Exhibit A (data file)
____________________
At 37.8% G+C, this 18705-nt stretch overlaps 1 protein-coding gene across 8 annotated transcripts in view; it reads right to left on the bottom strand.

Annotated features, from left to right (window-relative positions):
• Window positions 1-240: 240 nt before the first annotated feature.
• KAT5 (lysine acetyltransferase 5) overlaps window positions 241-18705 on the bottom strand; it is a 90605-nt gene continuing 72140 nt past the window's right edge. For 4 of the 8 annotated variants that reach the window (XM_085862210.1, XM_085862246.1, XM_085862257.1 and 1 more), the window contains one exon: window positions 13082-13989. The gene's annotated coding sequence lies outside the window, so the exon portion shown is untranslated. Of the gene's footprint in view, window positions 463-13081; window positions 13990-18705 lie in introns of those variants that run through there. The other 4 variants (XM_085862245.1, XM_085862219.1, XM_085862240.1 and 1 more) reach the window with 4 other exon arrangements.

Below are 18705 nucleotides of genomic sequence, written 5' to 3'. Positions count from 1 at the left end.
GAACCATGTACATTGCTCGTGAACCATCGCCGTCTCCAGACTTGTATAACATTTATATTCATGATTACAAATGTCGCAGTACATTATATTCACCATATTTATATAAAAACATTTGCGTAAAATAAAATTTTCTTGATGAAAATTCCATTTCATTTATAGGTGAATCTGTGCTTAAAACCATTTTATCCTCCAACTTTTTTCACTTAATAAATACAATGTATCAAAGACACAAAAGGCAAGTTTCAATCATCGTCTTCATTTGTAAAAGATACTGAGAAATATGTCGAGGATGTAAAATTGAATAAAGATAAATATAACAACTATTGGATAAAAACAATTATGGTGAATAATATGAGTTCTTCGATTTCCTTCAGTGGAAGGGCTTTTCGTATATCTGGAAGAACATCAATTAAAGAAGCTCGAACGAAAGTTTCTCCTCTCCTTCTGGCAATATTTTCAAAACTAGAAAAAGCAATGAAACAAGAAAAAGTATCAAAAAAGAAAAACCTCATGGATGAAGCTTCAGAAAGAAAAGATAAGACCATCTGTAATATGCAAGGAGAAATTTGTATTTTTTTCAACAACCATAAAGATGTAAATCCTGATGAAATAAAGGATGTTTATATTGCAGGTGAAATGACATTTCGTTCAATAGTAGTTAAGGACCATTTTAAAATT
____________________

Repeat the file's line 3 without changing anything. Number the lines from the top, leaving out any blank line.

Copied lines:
• Window positions 1-240: 240 nt before the first annotated feature.